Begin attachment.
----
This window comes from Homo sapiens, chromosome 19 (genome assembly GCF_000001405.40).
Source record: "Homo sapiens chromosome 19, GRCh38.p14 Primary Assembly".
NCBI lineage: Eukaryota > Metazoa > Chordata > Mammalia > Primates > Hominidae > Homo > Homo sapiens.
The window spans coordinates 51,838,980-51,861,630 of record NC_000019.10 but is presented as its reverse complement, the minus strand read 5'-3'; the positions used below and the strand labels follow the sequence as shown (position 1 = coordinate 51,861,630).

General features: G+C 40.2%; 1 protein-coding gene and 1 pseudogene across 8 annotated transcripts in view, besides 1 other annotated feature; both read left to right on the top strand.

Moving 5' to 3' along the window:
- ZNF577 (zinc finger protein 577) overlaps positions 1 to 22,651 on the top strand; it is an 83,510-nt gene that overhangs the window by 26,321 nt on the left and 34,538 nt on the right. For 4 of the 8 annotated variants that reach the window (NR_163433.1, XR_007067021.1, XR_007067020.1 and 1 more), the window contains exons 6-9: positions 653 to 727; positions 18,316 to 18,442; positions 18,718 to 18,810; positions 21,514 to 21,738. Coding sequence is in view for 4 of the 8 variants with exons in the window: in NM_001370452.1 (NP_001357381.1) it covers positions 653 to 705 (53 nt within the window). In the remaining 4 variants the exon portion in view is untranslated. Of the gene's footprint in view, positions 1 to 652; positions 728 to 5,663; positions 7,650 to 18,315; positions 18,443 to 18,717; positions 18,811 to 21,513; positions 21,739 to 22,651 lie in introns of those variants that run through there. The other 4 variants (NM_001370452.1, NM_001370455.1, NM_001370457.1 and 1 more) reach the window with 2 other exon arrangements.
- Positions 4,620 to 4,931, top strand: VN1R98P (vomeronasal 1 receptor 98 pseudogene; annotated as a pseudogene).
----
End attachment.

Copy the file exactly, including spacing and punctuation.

This window comes from Homo sapiens, chromosome 19 (genome assembly GCF_000001405.40).
Source record: "Homo sapiens chromosome 19, GRCh38.p14 Primary Assembly".
NCBI lineage: Eukaryota > Metazoa > Chordata > Mammalia > Primates > Hominidae > Homo > Homo sapiens.
The window spans coordinates 51,838,980-51,861,630 of record NC_000019.10 but is presented as its reverse complement, the minus strand read 5'-3'; the positions used below and the strand labels follow the sequence as shown (position 1 = coordinate 51,861,630).

General features: G+C 40.2%; 1 protein-coding gene and 1 pseudogene across 8 annotated transcripts in view, besides 1 other annotated feature; both read left to right on the top strand.

Moving 5' to 3' along the window:
- ZNF577 (zinc finger protein 577) overlaps positions 1 to 22,651 on the top strand; it is an 83,510-nt gene that overhangs the window by 26,321 nt on the left and 34,538 nt on the right. For 4 of the 8 annotated variants that reach the window (NR_163433.1, XR_007067021.1, XR_007067020.1 and 1 more), the window contains exons 6-9: positions 653 to 727; positions 18,316 to 18,442; positions 18,718 to 18,810; positions 21,514 to 21,738. Coding sequence is in view for 4 of the 8 variants with exons in the window: in NM_001370452.1 (NP_001357381.1) it covers positions 653 to 705 (53 nt within the window). In the remaining 4 variants the exon portion in view is untranslated. Of the gene's footprint in view, positions 1 to 652; positions 728 to 5,663; positions 7,650 to 18,315; positions 18,443 to 18,717; positions 18,811 to 21,513; positions 21,739 to 22,651 lie in introns of those variants that run through there. The other 4 variants (NM_001370452.1, NM_001370455.1, NM_001370457.1 and 1 more) reach the window with 2 other exon arrangements.
- Positions 4,620 to 4,931, top strand: VN1R98P (vomeronasal 1 receptor 98 pseudogene; annotated as a pseudogene).